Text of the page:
Oh Paul, did you step(jump headfirst) into a pile with your comment! It's not that PA doesn't realize the roads aren't great, but in the economic abyss the state has been crawling out of for the past few years where do you think the money for upkeep was hiding? The roads have been going downhill for quite some time. Add on to that fact our harsh winters, spring flooding, and yes, new traffic that's VERY heavy, and what do you expect to see? If gov't (state and local) have AC to lease, then those leases should address the problems created by HEAVY traffic. When a lease is well-written it not only brings in $$$, it includes environmental protections, and reclamation clauses, regardless if it's a public or private lease agreement. I suggest instead of recalling the ugly views of old coal mining sites ... hillside strip cuts and "boney" piles dotting the landscape, look to the present-day GREEN hillsides and note the absence of "boney" piles. We are not ignorant to the notion of "pretty", nor to the state's and private citizens' economic needs.
The strength of the state's bargaining power comes through a bank of lawyers and its expansive acreage. The strength rights owners groups bring to the negotiating table comes from solid representation and collective acreage. This is the new PA, and it's all about our future ... sound economic decisions, good jobs, and a safe environment ... oh yes, and good roads.
from 2011/3/27, http://wtrf.com/story.cfm?func=viewstory&storyid=96671
Torn up roadways are not just a problem for Marshall County residents anymore. They are also damaging sheriff's vehicles. Potholes, unlevel and unpaved roads are all problems that can create havoc on our car, and havoc for local law enforcement vehicles.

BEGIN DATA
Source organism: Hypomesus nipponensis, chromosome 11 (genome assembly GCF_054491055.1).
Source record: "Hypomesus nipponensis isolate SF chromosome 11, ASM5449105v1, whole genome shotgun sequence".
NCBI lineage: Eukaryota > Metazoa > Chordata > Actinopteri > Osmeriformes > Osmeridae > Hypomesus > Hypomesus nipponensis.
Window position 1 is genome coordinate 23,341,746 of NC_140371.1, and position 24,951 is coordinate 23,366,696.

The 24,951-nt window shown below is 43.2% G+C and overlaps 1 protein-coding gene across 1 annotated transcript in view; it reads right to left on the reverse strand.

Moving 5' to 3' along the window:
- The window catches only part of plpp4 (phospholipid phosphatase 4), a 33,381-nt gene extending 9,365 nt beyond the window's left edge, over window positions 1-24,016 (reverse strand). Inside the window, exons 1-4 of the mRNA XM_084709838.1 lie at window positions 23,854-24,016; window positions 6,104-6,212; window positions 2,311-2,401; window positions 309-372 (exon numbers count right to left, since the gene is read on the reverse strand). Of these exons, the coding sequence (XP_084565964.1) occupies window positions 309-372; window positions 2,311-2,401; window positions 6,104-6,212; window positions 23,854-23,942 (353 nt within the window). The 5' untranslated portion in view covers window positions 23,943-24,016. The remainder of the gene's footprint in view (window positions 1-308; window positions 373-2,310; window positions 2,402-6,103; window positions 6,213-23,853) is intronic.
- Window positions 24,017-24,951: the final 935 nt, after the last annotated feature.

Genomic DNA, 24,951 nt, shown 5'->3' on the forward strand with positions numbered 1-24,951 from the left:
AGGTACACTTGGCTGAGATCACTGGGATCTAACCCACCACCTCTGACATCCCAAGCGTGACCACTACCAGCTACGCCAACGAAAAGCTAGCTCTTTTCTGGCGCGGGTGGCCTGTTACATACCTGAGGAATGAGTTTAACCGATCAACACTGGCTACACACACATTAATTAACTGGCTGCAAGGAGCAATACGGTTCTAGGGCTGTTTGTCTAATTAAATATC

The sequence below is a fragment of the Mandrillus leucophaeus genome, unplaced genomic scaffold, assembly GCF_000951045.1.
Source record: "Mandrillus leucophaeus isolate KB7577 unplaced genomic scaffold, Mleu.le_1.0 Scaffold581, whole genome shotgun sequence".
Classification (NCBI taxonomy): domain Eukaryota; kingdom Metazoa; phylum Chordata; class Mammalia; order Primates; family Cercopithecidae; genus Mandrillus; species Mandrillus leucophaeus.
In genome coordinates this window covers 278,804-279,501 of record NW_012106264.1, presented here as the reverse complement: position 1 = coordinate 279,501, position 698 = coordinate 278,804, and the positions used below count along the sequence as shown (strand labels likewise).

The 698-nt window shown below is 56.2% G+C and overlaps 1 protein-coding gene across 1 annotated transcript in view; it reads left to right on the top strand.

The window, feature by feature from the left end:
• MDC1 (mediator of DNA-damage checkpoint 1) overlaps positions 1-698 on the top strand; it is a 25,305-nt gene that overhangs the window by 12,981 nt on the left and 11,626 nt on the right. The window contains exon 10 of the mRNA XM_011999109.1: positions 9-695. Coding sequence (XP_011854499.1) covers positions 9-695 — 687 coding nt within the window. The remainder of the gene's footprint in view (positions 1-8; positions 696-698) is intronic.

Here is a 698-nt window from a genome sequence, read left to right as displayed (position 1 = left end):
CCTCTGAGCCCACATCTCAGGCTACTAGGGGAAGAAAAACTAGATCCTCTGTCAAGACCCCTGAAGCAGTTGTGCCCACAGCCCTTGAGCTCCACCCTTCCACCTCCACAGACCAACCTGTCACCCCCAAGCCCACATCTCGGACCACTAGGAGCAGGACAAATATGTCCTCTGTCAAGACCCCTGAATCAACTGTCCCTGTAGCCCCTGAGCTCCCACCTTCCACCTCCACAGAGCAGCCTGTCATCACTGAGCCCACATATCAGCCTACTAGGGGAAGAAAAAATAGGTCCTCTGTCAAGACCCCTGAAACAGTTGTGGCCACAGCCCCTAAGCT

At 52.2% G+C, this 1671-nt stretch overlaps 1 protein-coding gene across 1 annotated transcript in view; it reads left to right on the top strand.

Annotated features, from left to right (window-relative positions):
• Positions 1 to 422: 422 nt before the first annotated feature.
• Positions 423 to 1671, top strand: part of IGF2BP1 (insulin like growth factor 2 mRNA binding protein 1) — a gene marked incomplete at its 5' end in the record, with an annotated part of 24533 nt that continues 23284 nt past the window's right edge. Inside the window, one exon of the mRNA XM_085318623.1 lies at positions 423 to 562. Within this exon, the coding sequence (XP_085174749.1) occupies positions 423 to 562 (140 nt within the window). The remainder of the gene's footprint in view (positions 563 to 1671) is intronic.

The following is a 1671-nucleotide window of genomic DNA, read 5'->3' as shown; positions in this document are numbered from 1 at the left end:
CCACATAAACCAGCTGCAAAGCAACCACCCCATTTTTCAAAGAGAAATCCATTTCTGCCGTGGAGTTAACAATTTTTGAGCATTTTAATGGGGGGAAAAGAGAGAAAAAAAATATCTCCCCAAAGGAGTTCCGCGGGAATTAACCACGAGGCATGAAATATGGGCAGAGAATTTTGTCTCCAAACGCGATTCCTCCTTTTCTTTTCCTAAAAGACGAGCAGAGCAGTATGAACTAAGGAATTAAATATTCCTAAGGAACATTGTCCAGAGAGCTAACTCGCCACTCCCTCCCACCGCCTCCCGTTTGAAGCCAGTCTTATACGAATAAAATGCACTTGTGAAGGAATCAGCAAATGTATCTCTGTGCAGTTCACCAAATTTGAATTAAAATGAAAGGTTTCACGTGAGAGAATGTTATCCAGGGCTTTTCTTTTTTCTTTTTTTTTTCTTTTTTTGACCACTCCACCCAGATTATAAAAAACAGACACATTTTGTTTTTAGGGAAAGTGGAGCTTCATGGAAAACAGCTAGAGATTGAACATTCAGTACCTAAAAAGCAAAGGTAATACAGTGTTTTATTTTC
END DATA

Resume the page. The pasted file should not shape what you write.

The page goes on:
"Ball joints are wearing out sooner, and wheels are getting bent from hitting deep holes. We have to put more money in our cars to keep them on the road," Marshall County Sheriff John Gruzinskas said.
Marshall County is just west of Greene County.
Also, a Charleston Gazette story from 2011/5/27, http://wvgazette.com/News/201105270974
The DOH doesn't have the manpower or the money to fix the damage, but Sikora said oil and gas companies are bonded and are cooperating with the agency.
"They are committed, and they are out there working with us. Roads are being repaired according to the amount of damage," he said.
Work is currently being done on W.Va. 88 in Brooke and Ohio counties. State and federal roads such as U.S. 250, however, aren't covered by bonding requirements.
So that's good news about the bonding, I guess, assuming it's being properly enforced (is it?) but Route 221 is a state road. Are the laws the same in PA? Does the bonding spoken of here mean that gas companies whose trucks tear up Route 221 in Greene County will pay for its repair, or is that left to PA taxpayers?
What fraction of roads in Greene County are better than they were 3 years ago, what fraction are about the same, and what fraction are worse? Maybe a local who knows the roads well could speak up on that.